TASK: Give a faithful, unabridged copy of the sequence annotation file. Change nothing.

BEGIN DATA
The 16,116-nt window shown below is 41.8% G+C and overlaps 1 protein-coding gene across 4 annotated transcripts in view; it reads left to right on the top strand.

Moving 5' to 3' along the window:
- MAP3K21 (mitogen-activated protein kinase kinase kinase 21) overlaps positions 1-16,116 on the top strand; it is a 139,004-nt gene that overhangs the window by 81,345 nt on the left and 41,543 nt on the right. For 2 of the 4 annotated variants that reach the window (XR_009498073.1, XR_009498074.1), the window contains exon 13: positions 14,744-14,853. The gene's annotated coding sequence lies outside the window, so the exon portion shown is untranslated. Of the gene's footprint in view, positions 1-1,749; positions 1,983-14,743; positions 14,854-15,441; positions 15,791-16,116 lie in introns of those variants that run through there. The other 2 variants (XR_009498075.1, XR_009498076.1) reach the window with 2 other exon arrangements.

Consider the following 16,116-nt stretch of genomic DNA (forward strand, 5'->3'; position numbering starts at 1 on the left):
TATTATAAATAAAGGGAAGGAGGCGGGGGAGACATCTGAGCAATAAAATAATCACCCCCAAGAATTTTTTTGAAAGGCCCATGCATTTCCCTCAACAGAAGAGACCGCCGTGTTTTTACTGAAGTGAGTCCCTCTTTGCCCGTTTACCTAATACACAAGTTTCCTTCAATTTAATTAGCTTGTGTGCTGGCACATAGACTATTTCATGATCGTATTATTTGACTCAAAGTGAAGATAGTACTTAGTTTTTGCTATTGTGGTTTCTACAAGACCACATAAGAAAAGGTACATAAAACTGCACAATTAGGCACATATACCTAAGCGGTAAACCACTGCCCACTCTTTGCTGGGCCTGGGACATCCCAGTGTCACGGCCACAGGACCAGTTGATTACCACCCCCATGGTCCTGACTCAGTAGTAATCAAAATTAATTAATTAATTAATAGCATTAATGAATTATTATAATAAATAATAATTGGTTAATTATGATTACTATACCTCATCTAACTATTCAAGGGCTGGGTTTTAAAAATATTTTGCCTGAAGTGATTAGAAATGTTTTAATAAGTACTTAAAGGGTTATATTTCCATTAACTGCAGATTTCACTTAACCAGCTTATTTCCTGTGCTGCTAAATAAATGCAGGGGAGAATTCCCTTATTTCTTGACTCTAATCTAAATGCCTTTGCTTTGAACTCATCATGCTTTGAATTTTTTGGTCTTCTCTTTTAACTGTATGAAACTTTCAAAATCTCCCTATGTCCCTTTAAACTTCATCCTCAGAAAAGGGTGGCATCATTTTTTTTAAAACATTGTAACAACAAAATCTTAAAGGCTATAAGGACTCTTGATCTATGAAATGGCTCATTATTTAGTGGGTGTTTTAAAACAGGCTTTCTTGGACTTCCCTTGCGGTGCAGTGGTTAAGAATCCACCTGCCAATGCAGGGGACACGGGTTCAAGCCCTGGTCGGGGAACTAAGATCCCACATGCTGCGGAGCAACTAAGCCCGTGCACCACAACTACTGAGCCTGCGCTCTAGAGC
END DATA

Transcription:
The 16,116-nt window shown below is 41.8% G+C and overlaps 1 protein-coding gene across 4 annotated transcripts in view; it reads left to right on the top strand.

Moving 5' to 3' along the window:
- MAP3K21 (mitogen-activated protein kinase kinase kinase 21) overlaps positions 1-16,116 on the top strand; it is a 139,004-nt gene that overhangs the window by 81,345 nt on the left and 41,543 nt on the right. For 2 of the 4 annotated variants that reach the window (XR_009498073.1, XR_009498074.1), the window contains exon 13: positions 14,744-14,853. The gene's annotated coding sequence lies outside the window, so the exon portion shown is untranslated. Of the gene's footprint in view, positions 1-1,749; positions 1,983-14,743; positions 14,854-15,441; positions 15,791-16,116 lie in introns of those variants that run through there. The other 2 variants (XR_009498075.1, XR_009498076.1) reach the window with 2 other exon arrangements.

Consider the following 16,116-nt stretch of genomic DNA (forward strand, 5'->3'; position numbering starts at 1 on the left):
TATTATAAATAAAGGGAAGGAGGCGGGGGAGACATCTGAGCAATAAAATAATCACCCCCAAGAATTTTTTTGAAAGGCCCATGCATTTCCCTCAACAGAAGAGACCGCCGTGTTTTTACTGAAGTGAGTCCCTCTTTGCCCGTTTACCTAATACACAAGTTTCCTTCAATTTAATTAGCTTGTGTGCTGGCACATAGACTATTTCATGATCGTATTATTTGACTCAAAGTGAAGATAGTACTTAGTTTTTGCTATTGTGGTTTCTACAAGACCACATAAGAAAAGGTACATAAAACTGCACAATTAGGCACATATACCTAAGCGGTAAACCACTGCCCACTCTTTGCTGGGCCTGGGACATCCCAGTGTCACGGCCACAGGACCAGTTGATTACCACCCCCATGGTCCTGACTCAGTAGTAATCAAAATTAATTAATTAATTAATAGCATTAATGAATTATTATAATAAATAATAATTGGTTAATTATGATTACTATACCTCATCTAACTATTCAAGGGCTGGGTTTTAAAAATATTTTGCCTGAAGTGATTAGAAATGTTTTAATAAGTACTTAAAGGGTTATATTTCCATTAACTGCAGATTTCACTTAACCAGCTTATTTCCTGTGCTGCTAAATAAATGCAGGGGAGAATTCCCTTATTTCTTGACTCTAATCTAAATGCCTTTGCTTTGAACTCATCATGCTTTGAATTTTTTGGTCTTCTCTTTTAACTGTATGAAACTTTCAAAATCTCCCTATGTCCCTTTAAACTTCATCCTCAGAAAAGGGTGGCATCATTTTTTTTAAAACATTGTAACAACAAAATCTTAAAGGCTATAAGGACTCTTGATCTATGAAATGGCTCATTATTTAGTGGGTGTTTTAAAACAGGCTTTCTTGGACTTCCCTTGCGGTGCAGTGGTTAAGAATCCACCTGCCAATGCAGGGGACACGGGTTCAAGCCCTGGTCGGGGAACTAAGATCCCACATGCTGCGGAGCAACTAAGCCCGTGCACCACAACTACTGAGCCTGCGCTCTAGAGC